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48 Reviews

Erin R. January 27, 2023
How does it work to double this recipe? Is it recommended to make two separate batches?
Lauren B. November 27, 2022
I absolutely love this recipe. Avgolemono soup has been my comfort food since I was little, but I’ve never found a recipe as good as the Greek restaurants of my youth until now.
I’ve made the dish as written many times but recently substituted Arborio rice for the orzo because I was hosting someone with celiac. I actually thought it was even better and I’m now choosing Arborio over orzo. Made the soup even thicker - which I like.
Lauren B. November 27, 2022
I also always add diced or pulled cooked chicken breast in Step 3
tastysweet November 27, 2022
How mucho Arborio rice did you use. Precooked?
Lauren B. December 13, 2022
I tend to forget and just use the same amount that it calls for of the orzo. It’s very very thick at that point. Almost more like an amazing porridge or stew. I’m sure that reducing the amount would make it less thick.
Cristina September 9, 2022
Sorry but this soup is way to sour! I think the writer needs to clarify the amount of lemon juice needed by expressing it in cups not lemon sizes. A big lemon could mean anything. Thank you
Lisa December 14, 2020
I frequently went to Greek Town in Chicago for delicious Greek food. This recipe comes the closest to my memory of soup in Greek Town. Better yet, it doesn't necessarily require homemade stock. One slight change....I wouldn't leave it on a low heat for 20 min at the end. It doesn't curdle but it loses some of it's smooth look. Delicious!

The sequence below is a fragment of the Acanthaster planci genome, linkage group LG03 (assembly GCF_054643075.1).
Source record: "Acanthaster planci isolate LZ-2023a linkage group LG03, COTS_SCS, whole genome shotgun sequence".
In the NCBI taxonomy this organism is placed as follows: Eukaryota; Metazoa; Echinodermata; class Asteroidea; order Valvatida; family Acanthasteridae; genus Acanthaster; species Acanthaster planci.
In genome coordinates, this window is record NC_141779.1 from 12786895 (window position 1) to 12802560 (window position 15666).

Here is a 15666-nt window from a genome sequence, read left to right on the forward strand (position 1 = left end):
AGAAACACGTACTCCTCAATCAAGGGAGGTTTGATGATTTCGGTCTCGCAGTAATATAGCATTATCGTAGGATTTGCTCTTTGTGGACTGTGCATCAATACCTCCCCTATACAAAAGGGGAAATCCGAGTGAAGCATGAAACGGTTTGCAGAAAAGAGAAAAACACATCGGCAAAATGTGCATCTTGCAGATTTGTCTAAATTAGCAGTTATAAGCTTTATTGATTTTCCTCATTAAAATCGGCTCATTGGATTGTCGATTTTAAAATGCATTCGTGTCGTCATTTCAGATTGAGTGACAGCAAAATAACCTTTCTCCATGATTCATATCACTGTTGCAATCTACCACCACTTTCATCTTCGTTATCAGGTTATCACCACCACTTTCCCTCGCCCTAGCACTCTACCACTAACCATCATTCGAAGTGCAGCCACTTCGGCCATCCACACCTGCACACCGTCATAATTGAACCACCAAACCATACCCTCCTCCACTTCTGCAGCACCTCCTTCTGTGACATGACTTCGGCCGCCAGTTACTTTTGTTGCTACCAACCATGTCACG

EdgedInBlue October 8, 2020
I love this soup. I use left-over rice instead of orzo and often serve it chilled with dollop of lemon juice mixed into creme fraiche.
Katie B. March 23, 2020
Sorry, might be a silly questions, but in step 2, what does simmer for 2-0 minutes mean? did the author intend to write 20? or 2?
Katie B. March 23, 2020
*whoops, question!
LaVonne M. March 23, 2020
At this point the rice is cooked and the soup has been tempered. Simmer just to keep it warm but don't ever let it boil.
lori November 11, 2019
I'm guessing rice would work just fine? Being g.f., wheat isn't an option for me.
Connie B. November 10, 2019
Love, love, love this soup!
Connie B. November 10, 2019
I have quite a bit of leftover soup....assume it wouldn't freeze well and still be good at a later time?
LaVonne M. November 10, 2019
I wouldn't freeze it for later. It'll keep in the refrigerator for more than a week.
Bethany S. August 15, 2018
This ended up being a little tinny/metallic tasting. What could I have done wrong with the eggs -anyone know?
Jennifer N. February 22, 2019
A little late on this, but did you use tools/pans that were non-reactive? The lemon can take on a metallic taste if they are cooked/whisked with reactive materials.
Nancy M. August 3, 2018
My Greek relatives use a blender to prepare the lemon/egg emulsion. Start with the whites and then the other ingredients in the order given. When adding the hot broth, keep the blender running continuously while you drizzle the stock in.
Jocelyn October 23, 2022
Are you pureeing the Orzo with the Hot Broth in the Blender ? I would think that would make for a silky delicious variation.